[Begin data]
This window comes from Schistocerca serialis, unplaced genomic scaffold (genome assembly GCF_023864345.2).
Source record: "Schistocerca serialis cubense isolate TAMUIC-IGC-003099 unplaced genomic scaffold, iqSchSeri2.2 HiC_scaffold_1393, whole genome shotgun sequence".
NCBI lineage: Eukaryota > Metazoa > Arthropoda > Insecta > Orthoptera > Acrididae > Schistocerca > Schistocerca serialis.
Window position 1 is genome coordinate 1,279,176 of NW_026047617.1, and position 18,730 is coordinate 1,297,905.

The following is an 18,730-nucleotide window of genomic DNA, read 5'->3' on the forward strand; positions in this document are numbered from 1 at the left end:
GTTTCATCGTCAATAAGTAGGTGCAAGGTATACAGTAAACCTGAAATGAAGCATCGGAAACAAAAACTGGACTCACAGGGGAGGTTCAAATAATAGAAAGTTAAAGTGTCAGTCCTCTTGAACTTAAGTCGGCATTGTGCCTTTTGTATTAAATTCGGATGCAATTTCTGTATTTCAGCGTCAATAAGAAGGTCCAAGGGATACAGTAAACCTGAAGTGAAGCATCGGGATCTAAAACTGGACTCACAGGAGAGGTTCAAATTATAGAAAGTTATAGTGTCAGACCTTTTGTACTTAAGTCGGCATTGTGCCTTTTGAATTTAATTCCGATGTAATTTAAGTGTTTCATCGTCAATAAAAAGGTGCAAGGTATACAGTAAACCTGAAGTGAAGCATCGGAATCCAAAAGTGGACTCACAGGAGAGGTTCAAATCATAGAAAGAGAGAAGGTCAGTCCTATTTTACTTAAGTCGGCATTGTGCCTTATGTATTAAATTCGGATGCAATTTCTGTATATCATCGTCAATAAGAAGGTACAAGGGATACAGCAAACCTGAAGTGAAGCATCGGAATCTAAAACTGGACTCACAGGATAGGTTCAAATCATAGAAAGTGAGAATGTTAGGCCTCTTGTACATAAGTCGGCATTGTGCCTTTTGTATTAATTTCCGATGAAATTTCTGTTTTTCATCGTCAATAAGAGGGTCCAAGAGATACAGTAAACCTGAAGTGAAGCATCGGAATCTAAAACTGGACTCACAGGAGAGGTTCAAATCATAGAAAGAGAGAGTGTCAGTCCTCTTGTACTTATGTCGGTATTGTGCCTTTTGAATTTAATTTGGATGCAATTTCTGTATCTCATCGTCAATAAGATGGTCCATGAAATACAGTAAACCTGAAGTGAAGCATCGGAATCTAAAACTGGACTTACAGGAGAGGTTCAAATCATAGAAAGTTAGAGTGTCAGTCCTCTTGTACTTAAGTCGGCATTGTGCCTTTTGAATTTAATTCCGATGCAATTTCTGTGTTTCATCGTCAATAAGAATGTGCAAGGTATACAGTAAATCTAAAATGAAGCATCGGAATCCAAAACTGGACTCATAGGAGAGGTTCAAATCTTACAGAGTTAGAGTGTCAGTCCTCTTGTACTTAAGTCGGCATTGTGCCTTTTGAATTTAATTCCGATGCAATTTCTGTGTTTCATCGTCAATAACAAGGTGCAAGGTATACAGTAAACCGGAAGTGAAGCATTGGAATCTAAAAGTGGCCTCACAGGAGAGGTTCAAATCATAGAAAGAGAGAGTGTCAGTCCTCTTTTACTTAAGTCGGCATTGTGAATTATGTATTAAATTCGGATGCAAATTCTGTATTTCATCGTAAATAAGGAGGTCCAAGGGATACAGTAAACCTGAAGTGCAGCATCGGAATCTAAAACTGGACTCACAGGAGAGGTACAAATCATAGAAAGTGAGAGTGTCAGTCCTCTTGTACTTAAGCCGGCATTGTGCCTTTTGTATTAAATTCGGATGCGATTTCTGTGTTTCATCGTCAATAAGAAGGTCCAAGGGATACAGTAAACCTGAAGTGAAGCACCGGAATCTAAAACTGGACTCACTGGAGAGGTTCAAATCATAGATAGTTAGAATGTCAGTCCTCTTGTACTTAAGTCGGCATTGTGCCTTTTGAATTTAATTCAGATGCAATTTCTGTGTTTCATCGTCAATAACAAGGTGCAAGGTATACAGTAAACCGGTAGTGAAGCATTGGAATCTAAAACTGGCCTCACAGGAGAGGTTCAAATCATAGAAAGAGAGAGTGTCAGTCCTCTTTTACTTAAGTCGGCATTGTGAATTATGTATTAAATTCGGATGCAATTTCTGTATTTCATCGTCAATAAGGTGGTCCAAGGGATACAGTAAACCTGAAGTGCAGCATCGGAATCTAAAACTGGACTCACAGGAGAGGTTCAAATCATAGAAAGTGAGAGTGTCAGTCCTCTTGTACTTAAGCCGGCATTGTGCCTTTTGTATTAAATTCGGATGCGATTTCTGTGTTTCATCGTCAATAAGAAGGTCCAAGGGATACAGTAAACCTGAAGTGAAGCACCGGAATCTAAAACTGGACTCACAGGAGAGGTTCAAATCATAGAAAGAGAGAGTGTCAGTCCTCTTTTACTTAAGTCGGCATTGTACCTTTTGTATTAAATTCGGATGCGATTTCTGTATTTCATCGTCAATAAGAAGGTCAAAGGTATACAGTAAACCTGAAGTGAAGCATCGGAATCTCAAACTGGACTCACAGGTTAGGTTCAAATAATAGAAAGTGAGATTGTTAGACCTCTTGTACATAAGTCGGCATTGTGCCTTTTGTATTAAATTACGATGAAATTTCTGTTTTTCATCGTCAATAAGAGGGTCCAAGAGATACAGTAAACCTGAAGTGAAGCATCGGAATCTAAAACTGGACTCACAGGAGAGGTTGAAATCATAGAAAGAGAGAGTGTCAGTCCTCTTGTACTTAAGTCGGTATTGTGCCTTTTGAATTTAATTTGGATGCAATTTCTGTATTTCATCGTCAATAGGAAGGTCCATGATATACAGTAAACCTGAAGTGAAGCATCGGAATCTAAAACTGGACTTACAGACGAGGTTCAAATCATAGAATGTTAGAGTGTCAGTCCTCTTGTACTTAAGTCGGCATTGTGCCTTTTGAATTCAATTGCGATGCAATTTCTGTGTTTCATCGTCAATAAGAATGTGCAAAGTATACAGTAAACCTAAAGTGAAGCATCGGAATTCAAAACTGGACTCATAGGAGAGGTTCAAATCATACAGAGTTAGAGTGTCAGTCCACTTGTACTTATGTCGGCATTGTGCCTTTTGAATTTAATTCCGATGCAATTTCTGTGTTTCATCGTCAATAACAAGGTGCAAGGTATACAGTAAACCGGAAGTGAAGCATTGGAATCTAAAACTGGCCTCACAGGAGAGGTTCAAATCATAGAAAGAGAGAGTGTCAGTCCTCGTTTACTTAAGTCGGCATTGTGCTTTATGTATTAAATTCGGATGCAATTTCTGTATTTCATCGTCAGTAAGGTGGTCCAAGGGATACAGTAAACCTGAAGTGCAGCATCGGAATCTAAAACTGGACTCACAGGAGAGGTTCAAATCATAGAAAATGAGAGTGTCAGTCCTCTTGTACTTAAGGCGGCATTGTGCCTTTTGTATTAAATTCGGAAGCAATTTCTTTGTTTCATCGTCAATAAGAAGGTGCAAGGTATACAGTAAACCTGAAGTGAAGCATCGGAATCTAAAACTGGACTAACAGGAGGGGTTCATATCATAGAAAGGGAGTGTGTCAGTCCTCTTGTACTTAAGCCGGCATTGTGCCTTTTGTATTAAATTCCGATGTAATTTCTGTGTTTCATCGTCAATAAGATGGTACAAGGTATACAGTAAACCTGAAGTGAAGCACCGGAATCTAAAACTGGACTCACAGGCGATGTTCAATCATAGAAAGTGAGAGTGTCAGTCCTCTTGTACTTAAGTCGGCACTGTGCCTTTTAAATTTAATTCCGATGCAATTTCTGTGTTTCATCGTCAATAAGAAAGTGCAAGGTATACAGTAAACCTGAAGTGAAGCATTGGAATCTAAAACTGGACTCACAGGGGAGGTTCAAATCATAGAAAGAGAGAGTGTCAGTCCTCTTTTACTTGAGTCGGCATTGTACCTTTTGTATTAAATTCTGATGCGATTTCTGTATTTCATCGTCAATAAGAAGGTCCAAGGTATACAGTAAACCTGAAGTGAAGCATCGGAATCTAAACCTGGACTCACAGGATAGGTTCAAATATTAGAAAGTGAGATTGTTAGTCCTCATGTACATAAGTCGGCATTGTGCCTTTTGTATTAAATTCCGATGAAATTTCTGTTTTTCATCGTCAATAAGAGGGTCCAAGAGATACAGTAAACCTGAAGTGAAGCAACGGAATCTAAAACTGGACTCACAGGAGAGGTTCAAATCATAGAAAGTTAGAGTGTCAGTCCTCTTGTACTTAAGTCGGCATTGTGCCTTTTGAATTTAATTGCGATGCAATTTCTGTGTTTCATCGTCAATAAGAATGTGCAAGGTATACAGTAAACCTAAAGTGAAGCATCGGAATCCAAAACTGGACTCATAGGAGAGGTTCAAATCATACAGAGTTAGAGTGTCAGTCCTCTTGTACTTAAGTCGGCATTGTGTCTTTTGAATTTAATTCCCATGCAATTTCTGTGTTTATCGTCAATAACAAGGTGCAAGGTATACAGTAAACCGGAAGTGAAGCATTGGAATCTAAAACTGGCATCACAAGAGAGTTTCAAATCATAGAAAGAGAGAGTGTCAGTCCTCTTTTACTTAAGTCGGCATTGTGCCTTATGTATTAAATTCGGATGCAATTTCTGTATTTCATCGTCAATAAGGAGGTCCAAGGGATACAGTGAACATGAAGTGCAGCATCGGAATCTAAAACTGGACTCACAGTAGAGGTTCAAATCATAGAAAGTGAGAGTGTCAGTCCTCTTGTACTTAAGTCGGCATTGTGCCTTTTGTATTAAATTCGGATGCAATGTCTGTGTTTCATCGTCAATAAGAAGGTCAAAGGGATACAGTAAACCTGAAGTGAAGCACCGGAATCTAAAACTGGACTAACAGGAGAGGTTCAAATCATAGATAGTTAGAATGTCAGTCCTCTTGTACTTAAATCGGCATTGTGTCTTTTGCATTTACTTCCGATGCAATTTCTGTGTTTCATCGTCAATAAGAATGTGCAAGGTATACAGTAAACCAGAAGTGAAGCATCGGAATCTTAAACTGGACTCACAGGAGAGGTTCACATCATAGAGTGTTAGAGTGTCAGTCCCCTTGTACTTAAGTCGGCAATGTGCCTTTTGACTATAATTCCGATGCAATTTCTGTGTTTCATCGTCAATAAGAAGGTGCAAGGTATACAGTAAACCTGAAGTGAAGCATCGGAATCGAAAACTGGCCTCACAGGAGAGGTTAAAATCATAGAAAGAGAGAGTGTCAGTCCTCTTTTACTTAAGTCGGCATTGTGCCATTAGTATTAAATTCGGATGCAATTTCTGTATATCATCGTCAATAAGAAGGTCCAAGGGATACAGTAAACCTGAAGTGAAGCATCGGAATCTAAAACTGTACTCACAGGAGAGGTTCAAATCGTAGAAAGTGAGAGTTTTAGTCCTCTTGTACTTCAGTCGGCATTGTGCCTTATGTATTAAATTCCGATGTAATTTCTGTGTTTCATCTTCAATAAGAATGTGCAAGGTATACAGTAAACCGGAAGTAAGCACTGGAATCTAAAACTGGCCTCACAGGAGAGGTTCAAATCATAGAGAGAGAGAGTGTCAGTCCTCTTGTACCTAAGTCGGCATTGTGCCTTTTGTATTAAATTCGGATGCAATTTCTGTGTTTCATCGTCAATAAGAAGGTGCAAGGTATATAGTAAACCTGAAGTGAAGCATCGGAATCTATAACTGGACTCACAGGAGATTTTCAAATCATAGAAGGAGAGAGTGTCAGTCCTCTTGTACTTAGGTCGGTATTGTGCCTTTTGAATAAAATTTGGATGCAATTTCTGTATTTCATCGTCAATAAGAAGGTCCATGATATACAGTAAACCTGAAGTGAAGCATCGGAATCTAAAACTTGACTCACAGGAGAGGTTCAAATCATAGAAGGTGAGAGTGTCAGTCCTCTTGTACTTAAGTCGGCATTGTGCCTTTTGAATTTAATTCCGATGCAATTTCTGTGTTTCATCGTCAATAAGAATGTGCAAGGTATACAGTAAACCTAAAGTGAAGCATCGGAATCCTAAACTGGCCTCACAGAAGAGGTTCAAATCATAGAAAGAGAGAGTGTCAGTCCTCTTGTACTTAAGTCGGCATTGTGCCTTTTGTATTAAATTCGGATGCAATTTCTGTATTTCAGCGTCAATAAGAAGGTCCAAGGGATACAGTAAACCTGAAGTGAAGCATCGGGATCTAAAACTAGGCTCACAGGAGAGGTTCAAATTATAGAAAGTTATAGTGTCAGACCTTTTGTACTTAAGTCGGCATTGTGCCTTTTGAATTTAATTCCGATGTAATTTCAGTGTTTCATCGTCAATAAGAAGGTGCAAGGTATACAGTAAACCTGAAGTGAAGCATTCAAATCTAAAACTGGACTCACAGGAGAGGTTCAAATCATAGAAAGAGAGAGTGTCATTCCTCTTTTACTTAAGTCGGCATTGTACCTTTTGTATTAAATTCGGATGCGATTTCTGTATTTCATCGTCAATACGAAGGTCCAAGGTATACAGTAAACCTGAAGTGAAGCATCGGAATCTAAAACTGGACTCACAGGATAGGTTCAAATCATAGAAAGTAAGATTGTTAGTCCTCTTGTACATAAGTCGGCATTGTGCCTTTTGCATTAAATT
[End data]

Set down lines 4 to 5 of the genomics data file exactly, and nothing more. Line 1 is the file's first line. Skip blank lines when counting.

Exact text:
Window position 1 is genome coordinate 1,279,176 of NW_026047617.1, and position 18,730 is coordinate 1,297,905.

The following is an 18,730-nucleotide window of genomic DNA, read 5'->3' on the forward strand; positions in this document are numbered from 1 at the left end: